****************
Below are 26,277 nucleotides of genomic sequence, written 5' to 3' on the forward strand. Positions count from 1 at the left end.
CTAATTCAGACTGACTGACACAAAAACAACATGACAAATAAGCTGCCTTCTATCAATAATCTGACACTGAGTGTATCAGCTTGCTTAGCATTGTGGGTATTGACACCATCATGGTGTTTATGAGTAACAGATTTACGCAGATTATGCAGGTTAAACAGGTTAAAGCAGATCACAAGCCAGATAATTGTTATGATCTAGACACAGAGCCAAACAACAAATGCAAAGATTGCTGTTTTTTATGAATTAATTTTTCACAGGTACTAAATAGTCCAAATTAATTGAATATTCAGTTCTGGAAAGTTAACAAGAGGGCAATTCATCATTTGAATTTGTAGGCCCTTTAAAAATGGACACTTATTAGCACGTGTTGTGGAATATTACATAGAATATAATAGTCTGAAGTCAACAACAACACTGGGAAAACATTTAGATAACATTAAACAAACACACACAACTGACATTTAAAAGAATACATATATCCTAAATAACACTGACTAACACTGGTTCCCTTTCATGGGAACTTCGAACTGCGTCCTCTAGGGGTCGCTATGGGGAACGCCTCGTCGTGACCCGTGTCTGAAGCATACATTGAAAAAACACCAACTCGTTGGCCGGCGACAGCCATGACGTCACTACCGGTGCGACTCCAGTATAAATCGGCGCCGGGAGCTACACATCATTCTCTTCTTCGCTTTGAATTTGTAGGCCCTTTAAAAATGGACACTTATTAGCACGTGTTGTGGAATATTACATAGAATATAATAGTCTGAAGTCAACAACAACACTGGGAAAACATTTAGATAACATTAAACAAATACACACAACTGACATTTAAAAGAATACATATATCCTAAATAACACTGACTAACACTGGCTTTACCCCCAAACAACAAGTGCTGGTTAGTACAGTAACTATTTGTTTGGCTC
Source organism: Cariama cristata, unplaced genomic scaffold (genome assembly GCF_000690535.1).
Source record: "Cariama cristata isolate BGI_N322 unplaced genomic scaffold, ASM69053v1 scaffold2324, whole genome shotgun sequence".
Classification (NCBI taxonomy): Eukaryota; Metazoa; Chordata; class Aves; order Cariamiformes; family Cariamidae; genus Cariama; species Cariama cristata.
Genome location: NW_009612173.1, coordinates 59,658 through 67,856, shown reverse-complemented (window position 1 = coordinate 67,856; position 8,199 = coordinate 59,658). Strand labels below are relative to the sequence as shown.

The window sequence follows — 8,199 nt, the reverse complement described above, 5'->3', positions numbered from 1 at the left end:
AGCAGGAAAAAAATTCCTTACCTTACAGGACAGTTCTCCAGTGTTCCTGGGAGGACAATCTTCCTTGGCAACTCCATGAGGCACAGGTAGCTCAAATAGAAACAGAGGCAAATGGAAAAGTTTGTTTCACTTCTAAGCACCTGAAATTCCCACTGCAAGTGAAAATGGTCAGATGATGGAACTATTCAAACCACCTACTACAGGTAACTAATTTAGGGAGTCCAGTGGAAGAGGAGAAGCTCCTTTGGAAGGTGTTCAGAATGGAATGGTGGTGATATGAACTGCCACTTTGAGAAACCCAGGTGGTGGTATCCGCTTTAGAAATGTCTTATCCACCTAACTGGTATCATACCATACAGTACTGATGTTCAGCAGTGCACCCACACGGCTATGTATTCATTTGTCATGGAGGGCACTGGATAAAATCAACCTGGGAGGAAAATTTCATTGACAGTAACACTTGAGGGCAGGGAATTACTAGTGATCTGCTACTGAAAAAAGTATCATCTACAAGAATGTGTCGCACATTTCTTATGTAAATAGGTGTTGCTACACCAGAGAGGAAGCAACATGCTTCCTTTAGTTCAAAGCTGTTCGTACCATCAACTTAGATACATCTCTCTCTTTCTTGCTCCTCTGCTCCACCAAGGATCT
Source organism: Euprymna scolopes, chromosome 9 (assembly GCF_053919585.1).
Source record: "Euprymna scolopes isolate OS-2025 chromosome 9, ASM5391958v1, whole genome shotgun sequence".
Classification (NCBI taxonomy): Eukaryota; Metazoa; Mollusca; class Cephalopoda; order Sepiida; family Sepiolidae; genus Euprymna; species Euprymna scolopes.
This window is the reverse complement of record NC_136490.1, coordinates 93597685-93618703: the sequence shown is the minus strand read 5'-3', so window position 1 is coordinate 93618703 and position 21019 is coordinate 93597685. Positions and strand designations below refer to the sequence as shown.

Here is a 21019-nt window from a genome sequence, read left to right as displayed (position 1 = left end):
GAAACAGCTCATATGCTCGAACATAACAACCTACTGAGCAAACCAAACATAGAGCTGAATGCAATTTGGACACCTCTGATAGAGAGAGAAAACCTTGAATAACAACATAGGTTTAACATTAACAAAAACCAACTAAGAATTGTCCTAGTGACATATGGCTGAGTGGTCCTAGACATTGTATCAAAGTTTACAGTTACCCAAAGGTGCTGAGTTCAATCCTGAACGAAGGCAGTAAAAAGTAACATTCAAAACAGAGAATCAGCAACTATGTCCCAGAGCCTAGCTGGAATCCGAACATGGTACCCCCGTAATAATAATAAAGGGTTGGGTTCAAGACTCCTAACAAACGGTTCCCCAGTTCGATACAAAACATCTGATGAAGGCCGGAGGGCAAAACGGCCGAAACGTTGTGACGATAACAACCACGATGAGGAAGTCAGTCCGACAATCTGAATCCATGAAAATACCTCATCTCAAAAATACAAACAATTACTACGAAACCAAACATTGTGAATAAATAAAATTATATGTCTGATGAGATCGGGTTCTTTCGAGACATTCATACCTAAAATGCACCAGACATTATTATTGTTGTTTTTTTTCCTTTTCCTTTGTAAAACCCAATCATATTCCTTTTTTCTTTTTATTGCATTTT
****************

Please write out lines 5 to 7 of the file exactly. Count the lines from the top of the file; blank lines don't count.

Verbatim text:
Classification (NCBI taxonomy): Eukaryota; Metazoa; Chordata; class Aves; order Cariamiformes; family Cariamidae; genus Cariama; species Cariama cristata.
Genome location: NW_009612173.1, coordinates 59,658 through 67,856, shown reverse-complemented (window position 1 = coordinate 67,856; position 8,199 = coordinate 59,658). Strand labels below are relative to the sequence as shown.

The window sequence follows — 8,199 nt, the reverse complement described above, 5'->3', positions numbered from 1 at the left end: